Initiatives like Code Purple is one of the reasons we get up everyday to talk about the African tech scene. Its one of those reasons that makes the African tech scene exciting. Its just a breath of fresh air. We met with Marlene Mhangami, the director and co-founder of Purple Lipstick, an organisation that seeks to empower African women.
It is no big secret that there isn’t enough women in tech. This lack is a worldwide phenomena but is magnified in Africa. Purple lipstick want to abate this problem through Code Purple. The mandate is very simple. To get young girls interested in technology. The organisation hosts coding seminars to teach python to get girls interested in tech. Marlene said she hoped they would be able to integrate with school science clubs in the near future. ‘The girls are expected to be able to come up with projects they would have done themselves at the end of the training’ she added. The organisation has also built affiliations with other organisations like Muzinda Hub and Django Girls.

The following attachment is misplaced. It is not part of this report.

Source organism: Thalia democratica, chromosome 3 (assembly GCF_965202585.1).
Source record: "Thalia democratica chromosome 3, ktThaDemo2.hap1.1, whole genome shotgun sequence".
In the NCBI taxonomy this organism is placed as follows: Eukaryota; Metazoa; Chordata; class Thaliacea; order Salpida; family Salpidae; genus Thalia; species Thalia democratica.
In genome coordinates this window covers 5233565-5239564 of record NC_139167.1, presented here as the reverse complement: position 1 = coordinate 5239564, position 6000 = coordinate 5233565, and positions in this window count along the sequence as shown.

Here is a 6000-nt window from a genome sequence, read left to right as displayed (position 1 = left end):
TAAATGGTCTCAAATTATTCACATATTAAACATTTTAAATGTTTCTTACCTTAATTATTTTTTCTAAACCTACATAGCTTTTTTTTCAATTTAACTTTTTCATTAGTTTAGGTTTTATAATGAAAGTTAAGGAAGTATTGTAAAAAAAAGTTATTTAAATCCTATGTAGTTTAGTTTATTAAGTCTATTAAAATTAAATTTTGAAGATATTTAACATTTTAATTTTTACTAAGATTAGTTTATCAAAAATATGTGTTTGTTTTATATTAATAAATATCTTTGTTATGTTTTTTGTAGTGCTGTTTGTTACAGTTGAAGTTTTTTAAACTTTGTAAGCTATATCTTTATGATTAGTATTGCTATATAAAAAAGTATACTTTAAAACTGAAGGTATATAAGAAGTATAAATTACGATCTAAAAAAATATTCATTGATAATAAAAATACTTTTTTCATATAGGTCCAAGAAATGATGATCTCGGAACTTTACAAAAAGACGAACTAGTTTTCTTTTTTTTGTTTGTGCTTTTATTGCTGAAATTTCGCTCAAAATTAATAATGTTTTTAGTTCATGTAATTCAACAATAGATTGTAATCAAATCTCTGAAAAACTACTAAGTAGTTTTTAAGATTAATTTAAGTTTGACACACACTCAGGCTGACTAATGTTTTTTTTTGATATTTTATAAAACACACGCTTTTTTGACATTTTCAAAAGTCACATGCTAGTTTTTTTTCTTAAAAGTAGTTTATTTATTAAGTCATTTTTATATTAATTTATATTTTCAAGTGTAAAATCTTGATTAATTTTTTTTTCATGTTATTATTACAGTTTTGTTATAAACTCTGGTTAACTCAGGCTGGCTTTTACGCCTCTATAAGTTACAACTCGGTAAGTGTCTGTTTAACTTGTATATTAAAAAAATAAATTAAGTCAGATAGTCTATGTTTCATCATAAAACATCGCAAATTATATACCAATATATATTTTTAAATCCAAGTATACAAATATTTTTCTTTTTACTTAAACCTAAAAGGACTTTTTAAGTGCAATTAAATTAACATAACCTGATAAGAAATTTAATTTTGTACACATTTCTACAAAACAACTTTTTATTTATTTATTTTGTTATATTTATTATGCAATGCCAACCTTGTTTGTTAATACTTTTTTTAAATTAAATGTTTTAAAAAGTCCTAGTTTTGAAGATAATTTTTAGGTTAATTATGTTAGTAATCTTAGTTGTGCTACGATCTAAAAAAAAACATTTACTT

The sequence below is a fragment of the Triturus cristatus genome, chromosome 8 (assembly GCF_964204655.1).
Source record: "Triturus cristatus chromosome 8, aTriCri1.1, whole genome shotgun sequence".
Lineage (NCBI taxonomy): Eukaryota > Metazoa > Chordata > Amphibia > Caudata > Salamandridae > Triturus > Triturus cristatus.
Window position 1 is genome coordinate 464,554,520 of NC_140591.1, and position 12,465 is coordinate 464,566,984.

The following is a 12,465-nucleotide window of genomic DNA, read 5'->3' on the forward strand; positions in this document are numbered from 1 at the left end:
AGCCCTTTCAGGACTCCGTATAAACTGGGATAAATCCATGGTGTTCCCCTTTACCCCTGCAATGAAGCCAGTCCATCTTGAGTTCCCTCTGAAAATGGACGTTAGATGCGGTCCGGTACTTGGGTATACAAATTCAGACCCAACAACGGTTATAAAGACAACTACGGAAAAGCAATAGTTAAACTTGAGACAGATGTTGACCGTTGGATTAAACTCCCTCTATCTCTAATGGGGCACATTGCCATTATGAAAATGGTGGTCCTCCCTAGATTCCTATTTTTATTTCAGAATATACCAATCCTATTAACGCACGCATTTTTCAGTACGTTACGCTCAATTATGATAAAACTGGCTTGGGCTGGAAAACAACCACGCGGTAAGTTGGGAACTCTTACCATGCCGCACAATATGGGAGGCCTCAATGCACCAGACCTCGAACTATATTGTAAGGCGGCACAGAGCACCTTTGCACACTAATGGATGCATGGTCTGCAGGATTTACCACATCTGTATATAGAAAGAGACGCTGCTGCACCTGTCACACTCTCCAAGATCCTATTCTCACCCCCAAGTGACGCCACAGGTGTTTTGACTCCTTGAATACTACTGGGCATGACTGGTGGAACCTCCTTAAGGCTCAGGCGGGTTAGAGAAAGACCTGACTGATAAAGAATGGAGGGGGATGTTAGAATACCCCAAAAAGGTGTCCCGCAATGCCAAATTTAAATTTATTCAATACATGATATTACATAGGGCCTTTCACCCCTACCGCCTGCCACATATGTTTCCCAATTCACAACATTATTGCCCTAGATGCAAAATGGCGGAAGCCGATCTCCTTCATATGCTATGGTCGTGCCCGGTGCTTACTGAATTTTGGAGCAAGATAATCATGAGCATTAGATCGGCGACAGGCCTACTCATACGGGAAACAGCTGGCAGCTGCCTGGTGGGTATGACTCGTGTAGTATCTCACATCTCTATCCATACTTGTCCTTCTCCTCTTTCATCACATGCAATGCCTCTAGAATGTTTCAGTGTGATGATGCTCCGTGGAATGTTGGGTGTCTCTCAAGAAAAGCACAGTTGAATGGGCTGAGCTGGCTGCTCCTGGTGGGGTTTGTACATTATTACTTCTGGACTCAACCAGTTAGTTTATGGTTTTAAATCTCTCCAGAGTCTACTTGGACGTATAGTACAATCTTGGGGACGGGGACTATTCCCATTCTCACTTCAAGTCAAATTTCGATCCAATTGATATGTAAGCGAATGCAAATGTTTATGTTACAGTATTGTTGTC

One would expect the founder to be a tech head of sorts. This was not the case with Marlene. She has her eyes on being a medical practitioner and has already started her path on achieving that. It is her passion for women empowerment and love for Africa that drives her vision.
What we think
Its totally imperative that young African women enter the tech scene. There could not be a better time for it. Organisations like Purple Lipstick and programs like Code Purple is what will cut it. The continent needs more initiatives of such a nature. Programs by young driven women passionate about the future of their younger counterparts. Initiatives like Code Purple need financial support from both government and private sector. We could never over-emphasize on how important such support structures are.
To purple Lipstick we say keep up the great work and we are together in re-imagining our continent. Kaguvi Digital is Purple!